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AHA, BHA and Retinoids and Rosacea - A question to Whitney Bowe, M.D.

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Dear Madam,
I have read with great interest your new book called the Beauty of Dirty Skin and I have four questions for you (I am very glad to find out from your book that are very specific probiotics that can help Rosaceans and there is hope at the horizon).  
Reading the chapter 8 of your book I have discovered that you recommend exfoliating the skin with Alpha hydroxy acids( AHAs, also called lactic or glycolic acids) and beta hydroxy acids (BHAs) and also retinoids. 
My questions are:
1. Can a person with Rosacea Erythematous, with very dry, sensitive, intolerant, reactive and photosensitive skin do that?
2. From the five strains you have mentined in your book as being good for Rosacea which one/ones is/are the best choice for a very dry, sensitive, intolerant, reactive and photosensitive skin?
3. On the internet there is a very interesting article about vitamins and supplements that says that some vitamins are good in small doses rather than big ones like vitamin E (100 to 150 iu), vitamine C(250 mgs) and so on (https://rosadyn.com/rosacea/suppliments-vitamin/vitamins-supplements-rosacea-triggers). In the chapter 9 of your book you recommend higher doses. Are the doses you recommend for Acne or Rosacea?
4. In the chapter 11 of your book you recommend a detox water. I would like to know if drinking alcaline water (made from Coral Calcium and Microhydrinase) can be done while taking probiotics?
Thank you very much for answering my questions.

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Thank you so much for your questions. Please see my responses and opinions below: 

Q1: Interestingly, many of my rosacea patients tend to do very well with salicylic acid peels in my office, under controlled circumstances.  The sal acid is actually related to aspirin, and as such, it  has anti-inflammatory properties.  For some patients with extremely sensitive skin and rosacea, they actually do wonderfully on once a month sal acid peels as part of a comprehensive program I put them on in-office including diet, supplements, skincare, etc.

Q2: I recommend brands like Aveeno, and La Roche Posay, that have amazingly gentle and hydrating formulations that also take the microbiome into account.  They both use prebiotic ingredients in their newest skincare products.  Some of my patients also love using the Metaderm Heal and Prevent Cream on their face and body. Please check my Dr. Whitney's Picks page on my website at www.drwhitneybowe.com for my other product recommendations and the science behind my recommendations.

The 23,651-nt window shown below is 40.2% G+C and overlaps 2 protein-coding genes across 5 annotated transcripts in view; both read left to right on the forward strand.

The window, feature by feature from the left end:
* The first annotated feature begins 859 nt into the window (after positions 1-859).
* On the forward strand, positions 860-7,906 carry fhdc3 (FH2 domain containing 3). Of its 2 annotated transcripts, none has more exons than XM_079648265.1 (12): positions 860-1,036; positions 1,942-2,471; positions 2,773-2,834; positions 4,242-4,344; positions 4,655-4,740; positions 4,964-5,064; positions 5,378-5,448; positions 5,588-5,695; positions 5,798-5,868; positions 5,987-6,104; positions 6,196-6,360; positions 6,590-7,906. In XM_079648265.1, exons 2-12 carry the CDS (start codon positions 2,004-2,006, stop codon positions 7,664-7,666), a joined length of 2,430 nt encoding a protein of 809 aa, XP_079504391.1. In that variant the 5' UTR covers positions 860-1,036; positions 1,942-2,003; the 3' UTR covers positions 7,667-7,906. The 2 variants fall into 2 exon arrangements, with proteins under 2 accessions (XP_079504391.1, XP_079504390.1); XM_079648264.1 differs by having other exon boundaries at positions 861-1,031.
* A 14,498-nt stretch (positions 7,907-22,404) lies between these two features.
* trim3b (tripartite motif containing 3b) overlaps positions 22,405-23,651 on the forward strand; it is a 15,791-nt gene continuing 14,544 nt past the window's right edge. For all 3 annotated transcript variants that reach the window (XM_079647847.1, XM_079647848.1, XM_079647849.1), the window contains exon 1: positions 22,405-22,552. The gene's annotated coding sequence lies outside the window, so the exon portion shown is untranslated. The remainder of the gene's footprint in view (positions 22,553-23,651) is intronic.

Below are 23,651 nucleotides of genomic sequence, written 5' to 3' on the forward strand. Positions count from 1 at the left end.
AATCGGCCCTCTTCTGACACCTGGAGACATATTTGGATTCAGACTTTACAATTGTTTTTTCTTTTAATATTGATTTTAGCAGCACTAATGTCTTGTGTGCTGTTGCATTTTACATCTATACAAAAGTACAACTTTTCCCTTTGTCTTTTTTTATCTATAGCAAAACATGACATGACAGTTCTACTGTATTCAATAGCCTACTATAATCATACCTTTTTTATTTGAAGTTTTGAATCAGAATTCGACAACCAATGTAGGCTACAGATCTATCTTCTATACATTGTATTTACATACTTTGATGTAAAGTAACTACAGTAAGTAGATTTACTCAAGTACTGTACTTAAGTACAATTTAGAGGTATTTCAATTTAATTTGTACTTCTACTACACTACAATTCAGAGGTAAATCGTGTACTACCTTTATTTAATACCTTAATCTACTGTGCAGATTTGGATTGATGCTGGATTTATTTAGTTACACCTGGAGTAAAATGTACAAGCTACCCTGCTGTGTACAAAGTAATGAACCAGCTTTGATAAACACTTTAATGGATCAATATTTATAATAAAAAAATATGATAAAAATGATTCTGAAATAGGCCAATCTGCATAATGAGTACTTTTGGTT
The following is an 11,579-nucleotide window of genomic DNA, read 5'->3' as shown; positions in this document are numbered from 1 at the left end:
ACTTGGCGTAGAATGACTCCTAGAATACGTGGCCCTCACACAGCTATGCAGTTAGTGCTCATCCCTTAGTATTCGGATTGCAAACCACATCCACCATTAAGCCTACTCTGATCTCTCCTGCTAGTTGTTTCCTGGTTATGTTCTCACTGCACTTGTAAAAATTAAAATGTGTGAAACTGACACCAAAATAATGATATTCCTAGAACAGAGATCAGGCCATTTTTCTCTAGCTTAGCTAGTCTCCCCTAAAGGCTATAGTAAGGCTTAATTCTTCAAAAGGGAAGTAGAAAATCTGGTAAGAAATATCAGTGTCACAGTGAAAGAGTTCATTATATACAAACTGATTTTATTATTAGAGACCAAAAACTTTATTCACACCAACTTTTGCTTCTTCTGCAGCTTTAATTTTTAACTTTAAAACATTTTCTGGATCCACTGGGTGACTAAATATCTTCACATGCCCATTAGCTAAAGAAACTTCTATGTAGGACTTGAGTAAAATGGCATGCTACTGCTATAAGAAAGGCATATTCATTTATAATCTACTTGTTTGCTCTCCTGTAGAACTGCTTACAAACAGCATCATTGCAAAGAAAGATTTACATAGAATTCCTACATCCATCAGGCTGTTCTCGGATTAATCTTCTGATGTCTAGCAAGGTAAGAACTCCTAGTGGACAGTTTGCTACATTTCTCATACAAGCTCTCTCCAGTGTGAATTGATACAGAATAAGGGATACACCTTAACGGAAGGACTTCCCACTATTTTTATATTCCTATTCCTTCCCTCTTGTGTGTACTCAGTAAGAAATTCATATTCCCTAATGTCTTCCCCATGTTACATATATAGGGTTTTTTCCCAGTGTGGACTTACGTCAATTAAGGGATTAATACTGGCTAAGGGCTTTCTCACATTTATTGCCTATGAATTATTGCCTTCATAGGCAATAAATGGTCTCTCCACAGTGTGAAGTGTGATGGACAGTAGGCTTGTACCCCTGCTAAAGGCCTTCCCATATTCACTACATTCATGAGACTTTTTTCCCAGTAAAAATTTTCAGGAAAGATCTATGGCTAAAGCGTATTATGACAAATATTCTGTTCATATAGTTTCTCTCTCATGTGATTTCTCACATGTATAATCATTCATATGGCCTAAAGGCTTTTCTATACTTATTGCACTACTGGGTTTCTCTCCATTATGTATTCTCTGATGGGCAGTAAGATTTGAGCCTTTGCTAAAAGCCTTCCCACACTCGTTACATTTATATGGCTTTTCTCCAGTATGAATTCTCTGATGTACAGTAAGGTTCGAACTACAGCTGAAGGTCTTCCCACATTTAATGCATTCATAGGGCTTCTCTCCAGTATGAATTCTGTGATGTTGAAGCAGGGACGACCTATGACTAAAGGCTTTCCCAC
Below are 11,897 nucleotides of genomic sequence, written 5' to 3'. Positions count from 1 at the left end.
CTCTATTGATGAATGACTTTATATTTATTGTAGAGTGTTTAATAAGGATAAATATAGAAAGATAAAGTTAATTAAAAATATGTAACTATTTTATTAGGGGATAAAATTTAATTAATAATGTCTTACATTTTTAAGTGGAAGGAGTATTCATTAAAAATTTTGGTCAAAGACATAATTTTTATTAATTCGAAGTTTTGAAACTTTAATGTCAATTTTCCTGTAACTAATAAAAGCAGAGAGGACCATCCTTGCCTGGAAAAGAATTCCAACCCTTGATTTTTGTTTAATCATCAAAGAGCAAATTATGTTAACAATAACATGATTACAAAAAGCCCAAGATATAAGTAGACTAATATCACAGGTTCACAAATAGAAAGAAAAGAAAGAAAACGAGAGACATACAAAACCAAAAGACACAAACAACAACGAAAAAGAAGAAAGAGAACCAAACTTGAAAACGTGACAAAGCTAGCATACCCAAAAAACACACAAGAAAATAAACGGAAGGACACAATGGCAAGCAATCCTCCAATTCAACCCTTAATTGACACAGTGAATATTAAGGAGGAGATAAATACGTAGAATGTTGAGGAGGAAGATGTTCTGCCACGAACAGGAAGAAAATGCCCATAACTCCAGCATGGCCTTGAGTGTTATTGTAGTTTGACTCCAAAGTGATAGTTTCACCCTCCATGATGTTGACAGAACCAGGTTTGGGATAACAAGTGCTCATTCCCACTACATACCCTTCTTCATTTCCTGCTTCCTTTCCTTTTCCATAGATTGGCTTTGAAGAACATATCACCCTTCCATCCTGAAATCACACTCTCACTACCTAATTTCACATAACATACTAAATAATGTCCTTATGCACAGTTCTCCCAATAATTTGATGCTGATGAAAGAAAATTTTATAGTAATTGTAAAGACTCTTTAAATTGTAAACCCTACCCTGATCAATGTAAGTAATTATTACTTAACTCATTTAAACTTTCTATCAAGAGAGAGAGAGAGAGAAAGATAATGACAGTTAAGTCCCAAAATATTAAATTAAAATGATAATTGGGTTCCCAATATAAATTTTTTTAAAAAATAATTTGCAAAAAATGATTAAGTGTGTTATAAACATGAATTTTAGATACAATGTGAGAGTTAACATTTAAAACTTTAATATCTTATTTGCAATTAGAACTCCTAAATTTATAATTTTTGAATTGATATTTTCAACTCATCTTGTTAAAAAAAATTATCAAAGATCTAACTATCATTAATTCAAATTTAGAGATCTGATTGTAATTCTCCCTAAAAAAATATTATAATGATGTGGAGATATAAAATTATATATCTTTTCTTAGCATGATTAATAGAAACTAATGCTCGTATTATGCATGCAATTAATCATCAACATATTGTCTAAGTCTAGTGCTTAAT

Q3: There is a lot of information on the internet, and unfortunately a lot of it is not credible or evidence-based.  I used hundreds of references, along with years of treating thousands upon thousands of patients in my office, as a basis for my recommendations.  I stand by them. Best of luck!

Q4: There are no studies, to my knowledge, testing the impact of drinking that form of beverage along with taking your probiotic supplements.  I do recommend looking for probiotic supplements that are formulated with technologies that protect the strains from harsh stomach acids, hence delivering them to the gut for maximum impact.

Thank you for your interest in my book and for your questions! Best, Dr. Whitney Bowe


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Dear Madam,

Thank you very much for taking the time to answer my questions.

I am already a vistor of your web-site and your recommendations posted there(since a lady from Denmark named Tanja Eskildsen recommended to read your book).

I will keep my eyes on your future career and web-site too.

Thank you once again,

All the best for your professional and personal life.

Best regards from the other side of the Atlantic Ocean.

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22 hours ago, ellametzenthen said:

Could you please go into more detail regarding AHA for rosacea (even if mild) skin types?
Much appreciated.
Thanks emoji4.png
Sent from my Mi MIX 2S using Tapatalk

In the OP, smart2005ct mentions in Chapter 8 of Dr. Bowe's book, Beauty of Dirty Skin, that Dr. Bowe recommends "exfoliating the skin with Alpha hydroxy acids" which are a "class of chemical compounds that consist of a carboxylic acid substituted with a hydroxyl group on the adjacent carbon...commonly used in cosmetic applications [that] are typically derived from food products including glycolic acid (from sugar cane), lactic acid (from sour milk), malic acid (from apples), citric acid (from citrus fruits) and tartaric acid (from grape wine)." Wikipedia

As you can see from Dr. Bowe's reply to smart2005ct OP question number 1, that she recommends "salicylic acid peels in [her] office, under controlled circumstances."  

You may want to read Dr. Bowe's book, chapter 8, to see what she says about AHA. 

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